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Here Be Dragons

College Kids Behead People Too

When Isaiah Marin, a Christian student in Oklahoma, got pissed off with his goth friend Jacob Crockett recently, he brought a machete to a card game and attempted to hack his head off.
November 14, 2014, 6:55pm

You'd be forgiven for thinking decapitation is back in fashion this year. Used by everyone from the   ​Islamic State to ​Boko Haram to some ​over-enthusiastic supermarket robbers in Coventry, England, it won't be surprising if a beheading turns up in Nicki Minaj's ​next music video.

Now even Christians are ​getting in on the act. When Isaiah Marin, a devout Christian student in Oklahoma, got pissed off with his 19-year-old goth roommate Jacob Crockett recently, he brought a machete to a card game and attempted to hack his head off.


Marin was reportedly upset about his victim's "un-Christian" interest in witchcraft (though didn't feel the same way, reportedly, toward his own heavy drug use). It sounds ludicrous, until you remember there are thousands of Christian parents out there shitting bricks over Harry Potter. Sure, ​, with its handy Harry Potter section, is almost definitely a parody, but it's a fact that the boy wizard's books were the most challenged in 21st-century America—more people tried to get them banned from libraries ​than any other text.

(And this isn't confined to the Bible Belt. My housemate at university had parents who took objection to his younger brother's Pokémon collection, buying it off him and putting it on the bonfire. Since he'd outgrown them by then, he was quite happy with the cash… but still.)

Fortunately, most societies have moved past chopping off heads as a way of settling scores. Instead we just bitch and whine on blogs and social media. The machete and the guillotine have been replaced by the downvote button and the passive-aggressive subtweet, or something like that.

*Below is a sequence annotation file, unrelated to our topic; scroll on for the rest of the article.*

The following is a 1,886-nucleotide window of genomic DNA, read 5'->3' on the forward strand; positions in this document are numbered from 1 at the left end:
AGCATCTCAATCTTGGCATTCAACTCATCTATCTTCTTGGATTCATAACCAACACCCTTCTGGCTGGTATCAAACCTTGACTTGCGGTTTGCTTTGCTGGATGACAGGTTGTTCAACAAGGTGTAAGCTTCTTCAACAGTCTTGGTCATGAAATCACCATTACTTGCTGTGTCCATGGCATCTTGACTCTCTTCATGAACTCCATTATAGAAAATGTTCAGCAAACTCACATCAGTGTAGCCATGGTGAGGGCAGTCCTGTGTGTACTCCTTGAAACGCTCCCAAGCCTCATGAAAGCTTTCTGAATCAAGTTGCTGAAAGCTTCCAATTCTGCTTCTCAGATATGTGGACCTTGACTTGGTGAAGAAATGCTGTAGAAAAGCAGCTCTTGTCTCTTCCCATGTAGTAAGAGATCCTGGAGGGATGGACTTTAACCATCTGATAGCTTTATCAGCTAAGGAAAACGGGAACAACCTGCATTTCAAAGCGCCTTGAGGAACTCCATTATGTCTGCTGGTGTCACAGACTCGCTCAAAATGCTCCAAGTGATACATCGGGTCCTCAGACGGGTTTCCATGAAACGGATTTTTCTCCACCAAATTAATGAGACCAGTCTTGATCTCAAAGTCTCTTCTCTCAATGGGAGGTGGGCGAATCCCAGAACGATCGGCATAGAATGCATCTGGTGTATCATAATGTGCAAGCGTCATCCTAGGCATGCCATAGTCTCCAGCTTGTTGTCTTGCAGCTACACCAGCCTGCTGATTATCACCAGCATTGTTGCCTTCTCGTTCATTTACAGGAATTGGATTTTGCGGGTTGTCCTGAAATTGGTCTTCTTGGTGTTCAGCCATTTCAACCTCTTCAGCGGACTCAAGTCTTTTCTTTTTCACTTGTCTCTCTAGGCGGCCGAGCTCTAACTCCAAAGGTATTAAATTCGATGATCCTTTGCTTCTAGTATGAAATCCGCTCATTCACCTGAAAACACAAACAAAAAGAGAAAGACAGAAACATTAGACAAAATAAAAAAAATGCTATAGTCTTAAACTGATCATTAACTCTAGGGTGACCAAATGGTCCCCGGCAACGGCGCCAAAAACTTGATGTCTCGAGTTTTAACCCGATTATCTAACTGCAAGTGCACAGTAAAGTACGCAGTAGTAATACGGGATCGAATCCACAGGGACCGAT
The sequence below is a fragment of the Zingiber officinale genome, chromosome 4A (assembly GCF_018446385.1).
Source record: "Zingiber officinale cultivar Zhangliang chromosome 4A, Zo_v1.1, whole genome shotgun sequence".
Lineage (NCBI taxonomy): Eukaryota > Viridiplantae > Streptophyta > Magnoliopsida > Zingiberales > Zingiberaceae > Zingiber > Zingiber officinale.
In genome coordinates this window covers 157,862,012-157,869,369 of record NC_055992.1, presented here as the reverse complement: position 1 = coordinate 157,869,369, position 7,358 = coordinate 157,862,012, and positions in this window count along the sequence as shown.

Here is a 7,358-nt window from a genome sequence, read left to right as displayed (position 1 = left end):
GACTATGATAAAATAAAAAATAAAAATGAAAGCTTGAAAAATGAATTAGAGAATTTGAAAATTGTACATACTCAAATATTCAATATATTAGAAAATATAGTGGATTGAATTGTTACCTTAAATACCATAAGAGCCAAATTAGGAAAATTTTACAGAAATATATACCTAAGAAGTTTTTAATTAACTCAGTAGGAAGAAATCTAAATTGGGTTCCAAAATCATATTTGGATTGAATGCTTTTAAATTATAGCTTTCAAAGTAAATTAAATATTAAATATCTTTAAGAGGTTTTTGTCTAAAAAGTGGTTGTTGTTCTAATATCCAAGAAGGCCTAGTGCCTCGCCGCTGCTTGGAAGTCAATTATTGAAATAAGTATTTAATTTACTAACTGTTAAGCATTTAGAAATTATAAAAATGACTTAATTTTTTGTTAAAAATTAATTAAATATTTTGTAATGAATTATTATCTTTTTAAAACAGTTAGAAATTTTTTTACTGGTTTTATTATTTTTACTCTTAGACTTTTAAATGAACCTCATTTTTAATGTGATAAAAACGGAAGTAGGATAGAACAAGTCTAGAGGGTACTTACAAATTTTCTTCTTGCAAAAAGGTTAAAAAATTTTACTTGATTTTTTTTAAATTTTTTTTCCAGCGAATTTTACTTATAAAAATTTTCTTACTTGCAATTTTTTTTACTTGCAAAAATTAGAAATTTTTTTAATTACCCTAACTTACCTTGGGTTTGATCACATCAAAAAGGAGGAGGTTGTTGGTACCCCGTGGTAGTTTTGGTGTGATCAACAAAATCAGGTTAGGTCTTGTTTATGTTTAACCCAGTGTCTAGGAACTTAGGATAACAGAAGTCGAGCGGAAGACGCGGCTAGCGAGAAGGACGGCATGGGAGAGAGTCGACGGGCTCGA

But as the War Nerd ​points out, (in the best article on the topic I've ever seen), beheadings have been with us for most of history. They've been an execution method for thousands of years of course, but they can also be an effective propaganda tool—nothing says "I've won" better than carrying your opponent's head on a spike.


What makes recent cases seem different is the weird synergy between ancient propaganda and modern social media. Something remote and medieval that we'd largely forgotten about is suddenly right there on our computer screens. Seeing a beheading on YouTube is like seeing a knight turn up with an iPhone—it's something we just don't expect to see in our modern world.

That impression is more down to our ignorance than anything else. In Europe we've long since packed away our guillotines and nooses (well, for 30-odd years ​at least), and the Americans will probably ​get there eventually. In Saudi Arabia though, witchcraft is still a capital offense, and waving a wand too eagerly could see you strung up in the delightfully nicknamed "​Chop Chop square" for a public execution. The Islamic State may have brought the technique to wider attention, but those jihadists' efforts pale in comparison to ​the routine actions of the Saudi legal system.

That said, murder—whether by states or fanatics—is in a long period of decline. The death penalty is acknowledged by pretty much anyone with a brain to be costly, ineffective, and ​annoyingly prone to killing innocent people. It fails to deter criminals, and makes those states that take part in it look backward and barbaric. Countries have been ​abandoning it steadily for a few decades now. Murder rates have been ​falling worldwide, and violence generally has been ​trailing off for generations.

Of course you wouldn't get that impression from the press. The Daily Mail loves beheadings almost as much as it loves breasts, feigning moral outrage about both while eagerly lapping up page views for articles that blur the lines of what's acceptable to print in a newspaper. Photo editors used to figuring out exactly how much nipple they need to pixellate do pretty much the same with Jihadi murder scenes. The reputation of "Jihadi John" in the UK is almost entirely thanks to media outlets like the Mail ​eagerly building up his legend in pursuit of a compelling character to write about.

And as examples like Isaiah Marin's gothphobia show—and centuries of history before that—gruesome killings aren't the preserve of Muslims. Hell, violence isn't even the preserve of the religious—as barbaric as beheadings look in 1080p on LiveLeak, the end result isn't much different to a drone strike for the victim. In fact, there's really only one common theme when it comes to the causes of violence, and that's secular democracy. Secular democracies are ​less prone to beheadings, murders, and violence of any kind, even if they have large populations of religious people living in them. The more secularism in government spreads, the more peaceful the world gets.

So if there's anything to be drawn from our decreasingly bloody history, it's this: You probably won't lose your head to a crazed Muslim fanatic—or any other kind of fanatic—anytime soon, whatever the papers say, and while we don't all have to become atheists to live in a peaceful world, any move toward making our society more tolerant of different people and cultures is a pretty good thing.

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